American Magnum photographer Steve McCurry, best known for his 1984 photograph of an Afghan refugee with piercing green eyes (Sharbat Gula), is one of the most celebrated photojournalists of our time. His career started in 1978, after the work of Margaret Bourke-White and Henri Cartier-Bresson inspired him to take his first visit to India. This trip, on which McCurry used up 250 rolls of Kodachrome, would be the first of his more than 80 visits to the country.
Steve McCurry: India, on view at the Rubin Museum of Himalayan Art in partnership with the International Center of Photography, presents a selection of images from 30 years of the photojournalist’s travels across the South Asian subcontinent. They capture scenes from this land of 1.2 billion in brilliant, supersaturated colors: monsoon-flooded Bengali villages; Rajasthani desert dust storms; green-painted men crowd surfing at a Holi festival; Hindu pilgrims visiting shrines on the River Ganges; steam engines chugging past the Taj Mahal.
In terms of their composition, color, and specificity of subject — an old man carrying his rusted sewing machine through floodwaters, a young girl running past a hand-painted Bollywood movie poster — these are beautiful photographs.
The thing is, as a group, the photographs on view seem run through a particularly dreamy filter. McCurry usually isn’t one to shy away from conflict — he spent years covering the Iran-Iraq War, Lebanon Civil War, the Cambodian Civil War, the Islamic insurgency in the Philippines, the Gulf War, and the Afghan Civil War, and is known for his images of AIDS victims in Vietnam. But here, the curation presents a Western visitor’s romanticized vision of India as a magical land of color, light, holiness, enlightenment, collectivism, and carefree near-nakedness. While they reflect some vibrant aspects of the subcontinent, they don’t tell the whole story. The selected images edit out both the more banal, less “exotic” aspects of Indian life (there are no photos of, say, Indian office workers or McDonald’s servers here) as well as its less picturesque aspects (even images of monsoon destruction resemble stills from adventure films).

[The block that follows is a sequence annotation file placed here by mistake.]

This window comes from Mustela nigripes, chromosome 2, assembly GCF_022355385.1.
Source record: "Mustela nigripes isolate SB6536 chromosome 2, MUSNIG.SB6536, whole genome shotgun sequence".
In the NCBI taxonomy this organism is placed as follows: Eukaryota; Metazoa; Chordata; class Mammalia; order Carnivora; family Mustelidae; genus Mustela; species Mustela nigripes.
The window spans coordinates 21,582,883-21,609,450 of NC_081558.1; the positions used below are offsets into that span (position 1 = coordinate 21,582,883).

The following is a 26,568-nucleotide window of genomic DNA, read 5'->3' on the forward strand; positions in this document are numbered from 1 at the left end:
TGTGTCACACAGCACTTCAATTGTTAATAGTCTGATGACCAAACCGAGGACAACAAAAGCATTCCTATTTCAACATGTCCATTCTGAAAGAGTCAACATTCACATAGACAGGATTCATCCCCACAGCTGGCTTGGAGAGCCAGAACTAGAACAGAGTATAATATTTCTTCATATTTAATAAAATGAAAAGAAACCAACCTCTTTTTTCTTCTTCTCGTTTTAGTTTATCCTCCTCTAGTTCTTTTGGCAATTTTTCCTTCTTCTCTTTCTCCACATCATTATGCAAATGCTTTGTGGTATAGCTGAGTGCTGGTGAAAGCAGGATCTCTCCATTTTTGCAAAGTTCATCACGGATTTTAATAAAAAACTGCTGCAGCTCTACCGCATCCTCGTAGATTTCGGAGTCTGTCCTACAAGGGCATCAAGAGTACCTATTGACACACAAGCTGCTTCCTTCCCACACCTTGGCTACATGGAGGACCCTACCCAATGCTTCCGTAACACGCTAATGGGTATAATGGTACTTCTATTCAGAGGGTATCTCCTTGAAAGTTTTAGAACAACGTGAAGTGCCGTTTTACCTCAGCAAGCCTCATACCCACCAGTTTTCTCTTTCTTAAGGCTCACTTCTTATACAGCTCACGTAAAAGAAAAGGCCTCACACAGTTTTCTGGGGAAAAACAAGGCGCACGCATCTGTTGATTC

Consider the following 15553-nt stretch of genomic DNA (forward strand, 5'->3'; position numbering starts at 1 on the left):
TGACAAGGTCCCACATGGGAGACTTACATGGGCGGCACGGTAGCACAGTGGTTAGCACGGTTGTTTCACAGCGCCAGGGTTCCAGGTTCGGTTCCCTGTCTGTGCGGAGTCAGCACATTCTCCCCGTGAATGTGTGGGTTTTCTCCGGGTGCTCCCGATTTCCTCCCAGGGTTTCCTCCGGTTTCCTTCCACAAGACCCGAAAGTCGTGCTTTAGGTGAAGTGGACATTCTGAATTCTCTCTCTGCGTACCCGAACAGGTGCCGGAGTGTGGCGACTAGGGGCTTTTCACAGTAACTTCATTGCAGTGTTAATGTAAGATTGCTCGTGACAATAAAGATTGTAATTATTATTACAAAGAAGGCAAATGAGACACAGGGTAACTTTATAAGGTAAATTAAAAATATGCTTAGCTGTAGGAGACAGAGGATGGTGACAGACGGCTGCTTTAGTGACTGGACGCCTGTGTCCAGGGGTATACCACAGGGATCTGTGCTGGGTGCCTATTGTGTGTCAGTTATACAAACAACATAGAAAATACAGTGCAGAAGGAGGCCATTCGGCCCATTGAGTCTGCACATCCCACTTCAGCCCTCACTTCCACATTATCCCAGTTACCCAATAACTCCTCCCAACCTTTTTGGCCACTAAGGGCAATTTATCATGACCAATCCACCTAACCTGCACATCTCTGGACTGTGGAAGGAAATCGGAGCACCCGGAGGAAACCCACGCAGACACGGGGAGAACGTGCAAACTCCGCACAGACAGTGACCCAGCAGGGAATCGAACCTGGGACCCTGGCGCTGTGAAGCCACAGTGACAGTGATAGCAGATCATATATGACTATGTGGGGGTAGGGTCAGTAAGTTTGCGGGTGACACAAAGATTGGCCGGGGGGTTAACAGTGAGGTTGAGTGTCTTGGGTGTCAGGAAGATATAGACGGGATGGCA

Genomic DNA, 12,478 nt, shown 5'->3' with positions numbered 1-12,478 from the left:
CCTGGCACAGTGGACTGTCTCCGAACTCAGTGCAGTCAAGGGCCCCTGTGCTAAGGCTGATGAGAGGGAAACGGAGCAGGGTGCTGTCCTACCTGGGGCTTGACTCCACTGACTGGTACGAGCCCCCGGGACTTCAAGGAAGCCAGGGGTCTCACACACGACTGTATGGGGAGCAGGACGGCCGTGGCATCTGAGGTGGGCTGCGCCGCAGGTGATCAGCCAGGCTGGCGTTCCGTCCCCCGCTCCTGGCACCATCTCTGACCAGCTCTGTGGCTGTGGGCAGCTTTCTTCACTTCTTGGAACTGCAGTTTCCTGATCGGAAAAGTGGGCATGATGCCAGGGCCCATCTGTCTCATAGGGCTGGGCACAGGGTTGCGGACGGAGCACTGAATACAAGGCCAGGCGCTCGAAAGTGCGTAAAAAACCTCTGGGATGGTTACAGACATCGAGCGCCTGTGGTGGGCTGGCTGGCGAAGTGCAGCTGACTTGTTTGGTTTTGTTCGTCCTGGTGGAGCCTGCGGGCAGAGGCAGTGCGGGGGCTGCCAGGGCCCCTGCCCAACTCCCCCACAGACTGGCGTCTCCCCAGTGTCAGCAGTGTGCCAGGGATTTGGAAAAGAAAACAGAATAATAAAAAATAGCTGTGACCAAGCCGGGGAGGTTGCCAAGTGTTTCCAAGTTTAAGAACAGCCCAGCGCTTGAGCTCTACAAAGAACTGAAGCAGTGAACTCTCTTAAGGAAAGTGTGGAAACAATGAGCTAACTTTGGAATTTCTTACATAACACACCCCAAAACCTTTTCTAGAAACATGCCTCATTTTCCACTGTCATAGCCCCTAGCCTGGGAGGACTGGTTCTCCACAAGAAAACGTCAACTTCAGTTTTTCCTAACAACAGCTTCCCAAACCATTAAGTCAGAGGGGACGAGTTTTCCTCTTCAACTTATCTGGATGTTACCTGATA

Presented without much context, the images on view gloss over the country’s fraught history of colonialism. If your only knowledge of India came from these photographs, you’d never guess an Englishman had ever set foot on its shores. They ignore the massive impact of globalization on the contemporary Indian economy, as well as many of its most pressing social issues. Instead, the show seems to cater to a fantasy-driven idea of India that appeals to Western spiritual tourists: the India of George Harrison and Ram Dass, the India of Eat, Pray, Love, the land of a thousand yoga retreats. While no single photography exhibit should be tasked with comprehensively summing up a place as vast and ancient as India, this one misses some pretty big things.
That’s not to say these photographs of awe-inspiring landscapes and holy men with saffron-colored beards won’t make you want to visit India. They probably will. Still, it’s worth questioning whether they reinforce Western stereotypes of the East instead of challenging them, and whether they only show you what you want to see.
Steve McCurry: India continues at the Rubin Museum of Art (150 W 17th St, Chelsea, Manhattan) through April 4.